Witness provides new details in deadly Richmond police shooting
on September 16, 2014
The unarmed man shot and killed during a scuffle with a Richmond police officer days ago was face down on the ground and nearly handcuffed before breaking free from the officer’s control and coming toward him, according to a store clerk who said he witnessed the incident.
Richard “Pedie” Perez III, 24, died after a Richmond Police officer shot him three times at about 12:15 a.m. Sunday outside of Uncle Sam’s Liquor Store at 3322 Cutting Blvd. Police have said Perez was drunk, fought with the officer, tried to take his gun and came at him again, forcing the officer to shoot.
But the store clerk, potentially a key witness in the investigation into the first deadly shooting by a Richmond police officer in more than seven years, said the fatal shooting may have been averted if the officer was successful in cuffing Perez moments before.
“I saw him on the floor and the police tried to lock him up. [The officer] couldn’t lock his hands,” said Mohammad Delik, the clerk working that night. Video footage from inside the store shows Delik watching the shooting from the shop’s doorway.
Police have not explicitly contradicted Delik’s account that before the shooting Perez was on his stomach on the pavement as the officer tried unsuccessfully to handcuff him.
“The officer did not have Mr. Perez handcuffed. Mr. Perez was actively resisting while the officer was trying to take him into custody,” Richmond Police Chief Chris Magnus said, adding that Perez attempted to grab the officer’s gun.
Exactly what prompted the officer’s use of lethal force and whether it was justified will be determined by an independent investigation currently underway at the Contra Costa District Attorney’s office. The investigation may take several months, Magnus said. The department is also conducting its own internal inquiry.
“During any critical incident, different people see or perceive things differently,” Magnus said in a statement Tuesday evening. “The job of a good investigator is to evaluate all the evidence, assess the credibility of the witnesses, and reach the best possible conclusions.”
Perez was friendly with staff at Uncle Sam’s, where he had been a regular for years. He stopped in at the shop at least four times on the day he died, Delik said. On his last visit, Perez was visibly intoxicated and took a bottle of Hennessy cognac without paying for it, Delik said.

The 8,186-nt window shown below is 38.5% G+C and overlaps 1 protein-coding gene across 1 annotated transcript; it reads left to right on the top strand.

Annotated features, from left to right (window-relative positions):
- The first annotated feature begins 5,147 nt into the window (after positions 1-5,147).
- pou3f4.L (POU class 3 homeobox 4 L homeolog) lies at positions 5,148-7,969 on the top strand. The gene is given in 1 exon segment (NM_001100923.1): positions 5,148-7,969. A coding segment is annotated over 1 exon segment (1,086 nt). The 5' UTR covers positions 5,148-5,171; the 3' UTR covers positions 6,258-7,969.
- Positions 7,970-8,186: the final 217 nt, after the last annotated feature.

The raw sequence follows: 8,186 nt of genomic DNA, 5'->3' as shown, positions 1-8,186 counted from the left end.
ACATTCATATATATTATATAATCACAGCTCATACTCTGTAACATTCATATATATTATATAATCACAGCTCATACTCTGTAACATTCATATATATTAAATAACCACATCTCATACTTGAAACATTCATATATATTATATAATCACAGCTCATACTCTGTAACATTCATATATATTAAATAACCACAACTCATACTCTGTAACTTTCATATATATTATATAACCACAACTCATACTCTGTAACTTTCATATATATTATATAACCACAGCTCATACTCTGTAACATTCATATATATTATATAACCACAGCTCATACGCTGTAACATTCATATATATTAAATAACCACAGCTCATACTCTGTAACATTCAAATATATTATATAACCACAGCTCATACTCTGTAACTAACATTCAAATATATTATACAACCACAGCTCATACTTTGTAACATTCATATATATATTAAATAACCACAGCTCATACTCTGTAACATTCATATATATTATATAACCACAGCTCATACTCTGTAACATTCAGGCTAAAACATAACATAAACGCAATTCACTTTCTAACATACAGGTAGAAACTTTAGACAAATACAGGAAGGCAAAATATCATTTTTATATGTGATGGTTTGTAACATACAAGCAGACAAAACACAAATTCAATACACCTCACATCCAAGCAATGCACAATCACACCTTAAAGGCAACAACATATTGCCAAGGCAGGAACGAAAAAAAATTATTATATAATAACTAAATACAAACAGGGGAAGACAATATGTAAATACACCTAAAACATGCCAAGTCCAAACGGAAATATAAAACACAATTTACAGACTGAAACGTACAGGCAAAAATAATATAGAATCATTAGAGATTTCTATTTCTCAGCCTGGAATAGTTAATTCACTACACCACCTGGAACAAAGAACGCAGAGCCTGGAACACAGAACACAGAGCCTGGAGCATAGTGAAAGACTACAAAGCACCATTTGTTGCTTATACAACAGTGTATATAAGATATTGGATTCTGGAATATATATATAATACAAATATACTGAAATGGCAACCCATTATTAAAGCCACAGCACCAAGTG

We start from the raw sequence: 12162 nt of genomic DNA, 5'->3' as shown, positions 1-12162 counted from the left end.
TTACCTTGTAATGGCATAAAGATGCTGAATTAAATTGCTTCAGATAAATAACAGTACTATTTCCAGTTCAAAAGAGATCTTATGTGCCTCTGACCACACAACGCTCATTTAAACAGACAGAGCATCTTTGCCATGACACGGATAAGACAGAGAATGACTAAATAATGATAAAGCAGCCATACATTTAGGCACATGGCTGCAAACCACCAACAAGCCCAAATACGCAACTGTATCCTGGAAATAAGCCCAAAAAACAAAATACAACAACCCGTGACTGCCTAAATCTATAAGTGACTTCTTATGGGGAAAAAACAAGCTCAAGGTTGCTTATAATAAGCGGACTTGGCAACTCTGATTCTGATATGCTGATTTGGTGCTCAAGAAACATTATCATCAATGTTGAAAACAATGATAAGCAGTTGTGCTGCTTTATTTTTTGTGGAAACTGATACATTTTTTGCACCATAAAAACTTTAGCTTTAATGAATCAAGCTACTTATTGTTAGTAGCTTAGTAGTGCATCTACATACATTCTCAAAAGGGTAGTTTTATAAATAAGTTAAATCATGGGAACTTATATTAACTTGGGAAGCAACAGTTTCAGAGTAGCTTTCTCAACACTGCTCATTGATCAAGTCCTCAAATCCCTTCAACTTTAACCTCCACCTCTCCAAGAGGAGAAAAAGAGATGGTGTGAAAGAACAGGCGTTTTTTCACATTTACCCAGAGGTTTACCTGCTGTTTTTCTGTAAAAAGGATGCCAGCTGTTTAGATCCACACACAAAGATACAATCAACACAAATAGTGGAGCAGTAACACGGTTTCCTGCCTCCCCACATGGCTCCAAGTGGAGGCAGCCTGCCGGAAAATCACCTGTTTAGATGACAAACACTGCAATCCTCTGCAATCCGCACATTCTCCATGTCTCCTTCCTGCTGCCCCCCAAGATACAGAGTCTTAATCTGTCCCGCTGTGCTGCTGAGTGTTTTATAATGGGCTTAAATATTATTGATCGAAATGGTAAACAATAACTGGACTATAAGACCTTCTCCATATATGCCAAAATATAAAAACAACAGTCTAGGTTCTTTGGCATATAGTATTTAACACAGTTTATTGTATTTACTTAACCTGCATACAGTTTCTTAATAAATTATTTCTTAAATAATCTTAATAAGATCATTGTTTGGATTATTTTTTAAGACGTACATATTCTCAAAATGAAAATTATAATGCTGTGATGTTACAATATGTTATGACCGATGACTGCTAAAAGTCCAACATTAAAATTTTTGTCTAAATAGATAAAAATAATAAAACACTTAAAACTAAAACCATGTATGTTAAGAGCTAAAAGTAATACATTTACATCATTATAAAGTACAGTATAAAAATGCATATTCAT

When Delik spotted a policeman patrolling alone on foot, he said he flagged the officer and asked him to intervene.
The situation quickly escalated.
The officer instructed Perez to sit down and show identification, Delik said. Perez then attempted to flee and was grabbed and held to the ground by the officer. Delik said he heard the officer say “Don’t try to fight me,” as he attempted to restrain and handcuff Perez.
But Perez wrestled free from the officer’s hold, then moved toward him, at which point the officer drew his gun and shot Perez three times in the front of the torso, Delik said. Perez died on the scene.
In an official statement released Sunday afternoon, Magnus said an aggressive Perez attacked the officer and attempted to take the gun from his holster.
“The officer and the suspect fell to the ground as they grappled with each other,” Magnus said. “The suspect grabbed and held on to one of the officer’s hands, while using his other hand to simultaneously go for the officer’s gun.”
Delik said he did not see Perez reach for the officer’s gun. The officer did not use his baton or any other non-lethal weapons, Delik said.
Magnus confirmed that batons, tasers, and pepper spray are standard issue for all Richmond police, but didn’t know whether the officer carried or used any of the three on Perez.
“We do have indications that the officer took other steps to try to get the individual into compliance in terms of verbal commands and trying to physically engage with him,” Magnus said. “Exactly why and when he chose to do what is really a key part of the investigation.”
In the days since the shooting, Perez’s friends and family have gathered at vigils in front of Uncle Sam’s and in protest at police headquarters. They question why Perez was shot.
In response to Magnus’ statement on the Richmond Police Department Facebook page, Perez’s aunt, Rhonda Reeder Perez wrote, “My Nephew was a kind, loving and generous man. He WAS NOT dangerous… He bought food for those that were hungry, money for those that were broke, love for those who were unloved, and a laugh for those who needed to be cheered up.”
Magnus, who cut short a vacation to return home and deal with the aftermath of the shooting, has said the officer is Latino, bilingual and a six-year veteran of the department. The officer has been placed on paid administrative leave pending the outcome of the investigation, a standard protocol for officer-involved shootings.
According to Magnus, officers routinely patrol alone and don’t usually call for cover unless a crime is in progress. As part of the community-based policing model, officers are also expected to proactively check on businesses that have had prior run-ins with the law like Uncle Sam’s. The store was closed by police in February for several violations and “continues to be a problem location that has a negative impact on the surrounding neighborhood,” Magnus said in a statement.
Sunday’s incident was the first fatal officer-involved shooting in Richmond since 2007. Prior to Sunday’s deadly shooting, Magnus credited the department’s stellar use of force record to adequate staffing, quick backup response, extensive firearm training and role-playing exercises to sharpen decision-making and reduce the incidence of deadly force.
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